I’d called a funeral parlor (one near our home) in my “fug [yes, it’s a word] of grief,” the night before. Even as we spoke, I knew we would not need their services. The gentleman showed no humanity, no sense of humor when I said, half-jokingly, that we wanted to take Mark’s ashes and split them up into portions we could carry around in our purses. I can’t do business with someone like that.
The funeral home in Salem, near us, was – as it turned out – a necessity. They would “process the body for transportation,” which meant more things we had to decide when we could least function: cremation or burial (we chose the former…Mark would not have wanted to take up space in the ground), what kind of urn, what did we want to say on the urn. We all knew the right one – simple, beautiful smooth wood. We were all appalled that you have to pay hundreds of dollars for a plywood box that takes the body from the parlor to the crematory. We could afford it, but what about someone else?
Sarah, Steve and Mary made the difficult decision to see Mark. We were ushered to a quiet parlor, far away from the lobby, and there he was, with freshly washed hair (how did they know how he liked it styled?), wrapped snugly in a quilt. He was still banged up but no longer bloody.
Wake up, Mark. Oh please wake up. Lift those dark, thick eyelashes we all envied. Smile one more time with those marvelous, slightly gapped teeth. Where are the cameras, Andy? Jess? One more video, what a great big laugh, once we get over the awfulness, the over-the-top-ness of this prank.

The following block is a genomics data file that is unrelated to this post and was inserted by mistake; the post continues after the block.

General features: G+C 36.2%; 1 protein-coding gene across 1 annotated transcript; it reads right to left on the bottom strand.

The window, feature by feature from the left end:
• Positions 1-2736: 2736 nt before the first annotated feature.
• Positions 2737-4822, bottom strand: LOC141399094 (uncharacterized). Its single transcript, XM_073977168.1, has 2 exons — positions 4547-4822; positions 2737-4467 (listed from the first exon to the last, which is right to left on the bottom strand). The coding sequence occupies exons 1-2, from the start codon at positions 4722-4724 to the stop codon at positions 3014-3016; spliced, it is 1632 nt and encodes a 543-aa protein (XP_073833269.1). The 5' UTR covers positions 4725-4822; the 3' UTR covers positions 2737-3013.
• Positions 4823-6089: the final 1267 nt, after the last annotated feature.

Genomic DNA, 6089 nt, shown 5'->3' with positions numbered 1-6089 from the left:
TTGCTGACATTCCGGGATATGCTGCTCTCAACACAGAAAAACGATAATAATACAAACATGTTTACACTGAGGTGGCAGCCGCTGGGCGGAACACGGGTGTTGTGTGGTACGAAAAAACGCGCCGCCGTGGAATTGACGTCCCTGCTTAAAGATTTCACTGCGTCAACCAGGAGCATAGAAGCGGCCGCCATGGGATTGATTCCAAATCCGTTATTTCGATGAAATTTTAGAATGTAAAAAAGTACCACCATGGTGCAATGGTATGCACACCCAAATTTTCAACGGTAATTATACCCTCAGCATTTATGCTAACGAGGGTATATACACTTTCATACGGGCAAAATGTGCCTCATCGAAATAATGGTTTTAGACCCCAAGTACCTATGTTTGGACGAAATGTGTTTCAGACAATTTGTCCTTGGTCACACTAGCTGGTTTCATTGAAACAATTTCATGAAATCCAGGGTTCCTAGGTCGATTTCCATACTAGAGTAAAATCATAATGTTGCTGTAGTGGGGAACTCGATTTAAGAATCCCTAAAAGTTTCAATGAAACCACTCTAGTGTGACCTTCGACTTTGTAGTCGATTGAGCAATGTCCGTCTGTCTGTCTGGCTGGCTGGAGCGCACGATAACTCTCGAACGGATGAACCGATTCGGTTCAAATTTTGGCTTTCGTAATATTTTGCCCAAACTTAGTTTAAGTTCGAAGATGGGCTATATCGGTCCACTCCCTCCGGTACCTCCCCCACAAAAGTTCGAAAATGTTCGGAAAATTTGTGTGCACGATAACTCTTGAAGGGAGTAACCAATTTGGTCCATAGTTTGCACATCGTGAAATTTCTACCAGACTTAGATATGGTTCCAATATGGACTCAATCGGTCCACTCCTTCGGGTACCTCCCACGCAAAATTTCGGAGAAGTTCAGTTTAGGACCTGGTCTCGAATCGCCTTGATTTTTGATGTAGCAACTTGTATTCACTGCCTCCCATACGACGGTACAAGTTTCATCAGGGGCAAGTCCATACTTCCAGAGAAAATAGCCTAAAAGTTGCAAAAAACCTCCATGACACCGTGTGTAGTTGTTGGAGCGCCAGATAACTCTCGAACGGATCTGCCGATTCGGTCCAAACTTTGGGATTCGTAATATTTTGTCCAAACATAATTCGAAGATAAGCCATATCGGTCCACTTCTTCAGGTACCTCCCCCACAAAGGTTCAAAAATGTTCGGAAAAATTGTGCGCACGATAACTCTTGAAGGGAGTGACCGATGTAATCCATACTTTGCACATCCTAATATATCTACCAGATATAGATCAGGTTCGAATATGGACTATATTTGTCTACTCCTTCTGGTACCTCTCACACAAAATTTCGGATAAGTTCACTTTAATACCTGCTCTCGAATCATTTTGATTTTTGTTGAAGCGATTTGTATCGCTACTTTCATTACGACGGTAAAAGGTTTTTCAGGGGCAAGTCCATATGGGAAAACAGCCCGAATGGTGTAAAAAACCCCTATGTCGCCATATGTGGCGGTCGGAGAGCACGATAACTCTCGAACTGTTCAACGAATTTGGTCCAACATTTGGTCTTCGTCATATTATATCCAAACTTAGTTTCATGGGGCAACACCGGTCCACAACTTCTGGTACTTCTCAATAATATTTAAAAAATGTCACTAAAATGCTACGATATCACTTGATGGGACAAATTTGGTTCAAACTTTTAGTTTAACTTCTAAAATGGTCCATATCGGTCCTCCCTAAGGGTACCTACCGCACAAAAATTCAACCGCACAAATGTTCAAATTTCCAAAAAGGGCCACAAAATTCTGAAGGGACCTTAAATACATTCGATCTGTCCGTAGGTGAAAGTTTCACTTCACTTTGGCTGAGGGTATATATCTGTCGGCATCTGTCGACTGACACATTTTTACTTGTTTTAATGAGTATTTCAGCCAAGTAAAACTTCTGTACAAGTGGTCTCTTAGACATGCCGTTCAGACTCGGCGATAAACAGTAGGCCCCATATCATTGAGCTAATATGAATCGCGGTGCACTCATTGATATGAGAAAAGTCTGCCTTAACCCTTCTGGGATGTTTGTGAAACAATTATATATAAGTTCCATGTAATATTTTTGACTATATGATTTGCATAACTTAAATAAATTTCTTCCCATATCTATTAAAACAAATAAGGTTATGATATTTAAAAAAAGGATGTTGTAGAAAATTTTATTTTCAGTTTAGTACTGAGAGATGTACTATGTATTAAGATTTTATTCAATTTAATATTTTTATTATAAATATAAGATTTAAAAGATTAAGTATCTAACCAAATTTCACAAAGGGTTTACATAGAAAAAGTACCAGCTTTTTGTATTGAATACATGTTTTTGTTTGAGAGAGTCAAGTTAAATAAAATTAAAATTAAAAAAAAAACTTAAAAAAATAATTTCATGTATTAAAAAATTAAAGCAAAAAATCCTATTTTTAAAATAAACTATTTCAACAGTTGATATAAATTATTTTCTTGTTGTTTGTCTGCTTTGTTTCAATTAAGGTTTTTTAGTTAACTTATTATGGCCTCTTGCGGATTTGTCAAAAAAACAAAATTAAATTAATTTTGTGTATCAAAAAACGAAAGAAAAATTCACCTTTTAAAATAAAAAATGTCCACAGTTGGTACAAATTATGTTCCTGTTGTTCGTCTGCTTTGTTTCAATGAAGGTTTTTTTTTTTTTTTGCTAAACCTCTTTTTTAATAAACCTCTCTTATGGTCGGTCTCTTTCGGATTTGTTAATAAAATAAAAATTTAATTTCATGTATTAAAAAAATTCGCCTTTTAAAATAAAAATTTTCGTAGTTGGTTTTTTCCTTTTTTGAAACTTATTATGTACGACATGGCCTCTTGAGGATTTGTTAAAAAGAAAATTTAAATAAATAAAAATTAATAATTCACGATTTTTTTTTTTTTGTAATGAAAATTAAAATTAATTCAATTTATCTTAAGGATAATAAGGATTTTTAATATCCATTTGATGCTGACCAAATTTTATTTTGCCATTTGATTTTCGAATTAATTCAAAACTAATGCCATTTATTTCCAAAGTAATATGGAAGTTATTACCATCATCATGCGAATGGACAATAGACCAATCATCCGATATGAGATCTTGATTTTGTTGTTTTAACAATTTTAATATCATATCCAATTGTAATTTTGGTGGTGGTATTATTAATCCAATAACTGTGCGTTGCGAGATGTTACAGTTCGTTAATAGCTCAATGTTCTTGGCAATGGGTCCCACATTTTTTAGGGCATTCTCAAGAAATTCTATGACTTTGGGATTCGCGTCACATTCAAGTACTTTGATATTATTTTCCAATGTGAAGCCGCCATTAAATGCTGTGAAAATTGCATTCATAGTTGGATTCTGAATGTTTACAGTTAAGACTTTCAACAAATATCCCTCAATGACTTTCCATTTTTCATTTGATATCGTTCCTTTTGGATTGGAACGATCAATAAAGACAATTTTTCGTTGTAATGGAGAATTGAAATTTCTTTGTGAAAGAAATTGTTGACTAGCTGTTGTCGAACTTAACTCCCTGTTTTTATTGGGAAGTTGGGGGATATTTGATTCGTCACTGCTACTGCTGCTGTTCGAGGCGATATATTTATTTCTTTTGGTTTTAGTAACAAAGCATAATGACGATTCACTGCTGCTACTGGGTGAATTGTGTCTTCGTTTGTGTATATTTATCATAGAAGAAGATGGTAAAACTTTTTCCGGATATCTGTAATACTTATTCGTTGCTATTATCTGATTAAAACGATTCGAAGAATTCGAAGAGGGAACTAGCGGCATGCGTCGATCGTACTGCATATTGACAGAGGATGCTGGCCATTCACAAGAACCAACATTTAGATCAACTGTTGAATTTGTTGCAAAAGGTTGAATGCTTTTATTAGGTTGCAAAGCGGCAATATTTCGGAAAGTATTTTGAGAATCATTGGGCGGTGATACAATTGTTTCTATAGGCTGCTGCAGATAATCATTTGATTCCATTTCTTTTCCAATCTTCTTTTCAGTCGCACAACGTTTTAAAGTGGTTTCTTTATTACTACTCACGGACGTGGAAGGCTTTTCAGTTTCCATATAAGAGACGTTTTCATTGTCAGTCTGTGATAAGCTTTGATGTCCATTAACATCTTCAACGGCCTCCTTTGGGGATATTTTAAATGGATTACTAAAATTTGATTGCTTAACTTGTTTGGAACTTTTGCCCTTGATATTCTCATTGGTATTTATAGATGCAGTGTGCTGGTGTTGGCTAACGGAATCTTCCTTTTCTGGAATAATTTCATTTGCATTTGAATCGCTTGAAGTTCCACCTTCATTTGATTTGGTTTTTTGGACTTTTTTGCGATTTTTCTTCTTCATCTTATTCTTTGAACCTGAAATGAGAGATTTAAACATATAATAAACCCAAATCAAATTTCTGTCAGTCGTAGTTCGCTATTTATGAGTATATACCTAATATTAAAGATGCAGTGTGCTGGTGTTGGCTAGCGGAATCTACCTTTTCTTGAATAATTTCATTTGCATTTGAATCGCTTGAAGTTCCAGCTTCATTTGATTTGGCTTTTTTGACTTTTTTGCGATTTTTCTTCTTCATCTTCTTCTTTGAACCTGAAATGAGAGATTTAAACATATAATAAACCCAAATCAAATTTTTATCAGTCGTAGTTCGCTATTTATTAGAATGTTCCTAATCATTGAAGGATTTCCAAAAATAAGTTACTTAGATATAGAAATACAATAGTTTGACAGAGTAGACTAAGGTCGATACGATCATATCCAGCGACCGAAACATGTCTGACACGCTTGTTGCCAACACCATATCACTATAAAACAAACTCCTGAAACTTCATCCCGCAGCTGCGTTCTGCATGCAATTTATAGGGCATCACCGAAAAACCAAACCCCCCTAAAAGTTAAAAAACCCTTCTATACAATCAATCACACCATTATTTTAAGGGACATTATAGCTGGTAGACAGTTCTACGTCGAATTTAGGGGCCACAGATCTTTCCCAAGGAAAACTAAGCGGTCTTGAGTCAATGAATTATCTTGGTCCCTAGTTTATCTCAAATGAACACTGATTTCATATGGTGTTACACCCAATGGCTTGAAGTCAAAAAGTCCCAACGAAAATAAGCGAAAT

We asked for scissors so that we could take some hair…his silky hair. He loved his hair. It smelled like him. We took so much he ended up looking a bit shorn, like Aslan the Lion in the Chronicles of Narnia, as he lay upon the great stone table.
We cried. And cried. And talked. And prayed. And then we left. And then I went back. One more smell. One more touch. One more prayer. I could have sat there, with him, for a very long time. I wish I had.
Virginia Tech is, unfortunately, no stranger to tragedy. This has left the administration inordinately sensitive and responsive to situations such as ours. Somehow a hotel room was found for us, on the day of a home football game, when rooms are booked years in advance. Pizzas were ordered for and delivered to Mark’s roommates and friends. We met with the Dean of Students who made it clear: there was nothing we could not ask for. And their concern extended, uncategorically, to every single student affected by Mark’s death.
His roommates, his friends…the great stories, the great laughs they shared, the common love of Mark in all his quirky glory. How he loved to eat and critique the dish, while smacking his lips a certain way; how he loved to game; how smart, how kind, how easy to love and how easily loving he was in return. How he was the brother she never had; the friend who understood her best; the roommate to endlessly argue with over Fantasy Football, soccer teams and whose turn it was to buy the groceries.
As the sky darkened and thunder rumbled closer, we all went out to the corner where it all happened. A Ghost Bike Memorial was being erected there for our Mark, and as the rain came down and lightning flashed, and a stranger told us how he almost died several times on his bike, and how he felt compelled to do this for our son, we were forced to yield to heaven’s dictates and went inside to escape the storm.